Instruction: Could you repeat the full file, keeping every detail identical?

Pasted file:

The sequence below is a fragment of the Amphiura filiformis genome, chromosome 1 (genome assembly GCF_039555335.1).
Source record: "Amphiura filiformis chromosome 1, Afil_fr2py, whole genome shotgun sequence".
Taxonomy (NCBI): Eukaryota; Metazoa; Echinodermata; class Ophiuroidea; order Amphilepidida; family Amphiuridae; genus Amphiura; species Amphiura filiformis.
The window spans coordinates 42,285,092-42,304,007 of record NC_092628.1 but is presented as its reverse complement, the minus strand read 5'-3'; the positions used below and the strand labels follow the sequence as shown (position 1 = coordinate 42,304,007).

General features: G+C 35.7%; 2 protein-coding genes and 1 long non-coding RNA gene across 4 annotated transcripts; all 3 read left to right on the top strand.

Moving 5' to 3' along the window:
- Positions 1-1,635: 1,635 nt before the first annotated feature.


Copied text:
The sequence below is a fragment of the Amphiura filiformis genome, chromosome 1 (genome assembly GCF_039555335.1).
Source record: "Amphiura filiformis chromosome 1, Afil_fr2py, whole genome shotgun sequence".
Taxonomy (NCBI): Eukaryota; Metazoa; Echinodermata; class Ophiuroidea; order Amphilepidida; family Amphiuridae; genus Amphiura; species Amphiura filiformis.
The window spans coordinates 42,285,092-42,304,007 of record NC_092628.1 but is presented as its reverse complement, the minus strand read 5'-3'; the positions used below and the strand labels follow the sequence as shown (position 1 = coordinate 42,304,007).

General features: G+C 35.7%; 2 protein-coding genes and 1 long non-coding RNA gene across 4 annotated transcripts; all 3 read left to right on the top strand.

Moving 5' to 3' along the window:
- Positions 1-1,635: 1,635 nt before the first annotated feature.